Key to the series will be the relative execution and defense of the 1-5 pick-and-rolls. Both the Hawks’ Al Horford and the Wizards’ Gortat lead the playoffs with 5.0 PPG as the roll man on P&R possessions, the Polish Hammer benefitting even more from Raptor fouls and And-1 calls during Washington’s first-round series. While Gortat and Nene bedeviled the hack-happy Jonas Valanciunas and Amir Johnson in the opening round, they’ll be dealing with a far more experienced and mature frontcourt in Atlanta.
Schröder will try to bounce back after a disappointing effort versus Brooklyn by improving his execution of the pick-and-roll. 53.3 percent of his playoff possessions have involved being the ball handler off of screens (3rd most in NBA; Teague’s 52.4% ranked 6th), but nearly a quarter of those possessions (22.5%) resulted in turnovers. Schröder struggled with Jarrett Jack in the opening round, and will have to do a better job staying in front of Washington’s Ramon Sessions.
Mike Scott also had an underwhelming series, and will need to keep the Wizards’ Drew Gooden off the three-point line and the offensive boards. Gooden was 0-for-11 on 3FGs coming into this postseason, but hit half of his 14 three-pointers against Toronto.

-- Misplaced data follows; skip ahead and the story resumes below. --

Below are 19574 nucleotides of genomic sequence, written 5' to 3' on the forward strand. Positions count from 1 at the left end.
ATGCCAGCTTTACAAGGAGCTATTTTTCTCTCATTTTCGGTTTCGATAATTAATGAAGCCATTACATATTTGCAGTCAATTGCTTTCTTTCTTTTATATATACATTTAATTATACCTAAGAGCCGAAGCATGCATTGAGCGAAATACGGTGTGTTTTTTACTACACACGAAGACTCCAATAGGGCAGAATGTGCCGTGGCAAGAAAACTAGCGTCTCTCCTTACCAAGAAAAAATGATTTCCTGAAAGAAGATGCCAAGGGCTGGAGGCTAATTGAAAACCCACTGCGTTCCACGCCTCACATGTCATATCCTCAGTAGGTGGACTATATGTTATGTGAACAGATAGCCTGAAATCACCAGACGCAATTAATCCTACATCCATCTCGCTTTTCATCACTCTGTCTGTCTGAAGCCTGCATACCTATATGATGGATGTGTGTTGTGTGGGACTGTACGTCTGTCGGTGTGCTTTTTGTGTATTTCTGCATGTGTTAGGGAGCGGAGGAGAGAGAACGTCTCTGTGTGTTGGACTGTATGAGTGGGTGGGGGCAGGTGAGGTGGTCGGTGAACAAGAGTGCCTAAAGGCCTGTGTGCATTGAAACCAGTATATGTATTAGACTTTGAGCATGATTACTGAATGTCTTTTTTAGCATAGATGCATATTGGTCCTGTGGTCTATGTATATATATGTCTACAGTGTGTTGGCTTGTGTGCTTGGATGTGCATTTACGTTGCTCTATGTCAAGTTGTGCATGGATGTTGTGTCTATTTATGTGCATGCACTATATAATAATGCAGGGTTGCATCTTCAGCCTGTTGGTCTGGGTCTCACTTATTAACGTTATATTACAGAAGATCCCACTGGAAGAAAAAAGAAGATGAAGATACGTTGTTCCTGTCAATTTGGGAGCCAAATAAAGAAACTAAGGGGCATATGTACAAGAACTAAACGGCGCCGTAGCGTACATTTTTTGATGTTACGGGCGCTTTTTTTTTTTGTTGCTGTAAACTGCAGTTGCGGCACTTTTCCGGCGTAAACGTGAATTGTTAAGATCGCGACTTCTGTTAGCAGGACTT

Horford and Paul Millsap’s early shooting touch will be crucial in keeping the Wizards’ bigs from entrenching themselves around the rim. The Wizards allowed the fewest points during the regular season (39.5 per 100 possessions) from the painted area. Atlanta’s interior shot atempts may not come primarily from the initial penetration but from cuts that come after kicking the ball out. Horford’s 1.64 playoff points per possession off cuts to the hoop leads all remaining NBA players.
DeMarre Carroll has been arguably the biggest X-Factor to this point in the playoffs, and he’ll continue to have his hands full with what is essentially the Flava Flav of the Wizards. Paul Pierce (14-for-24 3FGs vs. TOR) draws so much attention with eccentricities that the wily vet frees up his teammates all across the floor. Pierce will do what he can to get the Junk Yard Dog in the kennel with foul trouble.
Getting Kyle Korver and Carroll to sit would make it hard for the Hawks’ perimeter game to get going, but it would also force matchup issues for Atlanta whenever Otto Porter comes off the bench. The second-year forward struggled to break the rotation in the past two seasons, but broke out in the first round with the third-most floor time of any Wizard (58.8 2FG%, 5-for-10 3FGs in 32 minutes/game).
Despite just one day off after clinching their opening-round series, the Hawks will have plenty of time to rest after their two-game homestand with the Wizards, given three days off before the scene shifts to D.C. To make things easier on the back end of this series, it will be important for the Hawks to hold serve for the opening games at home.
Let’s Go Hawks!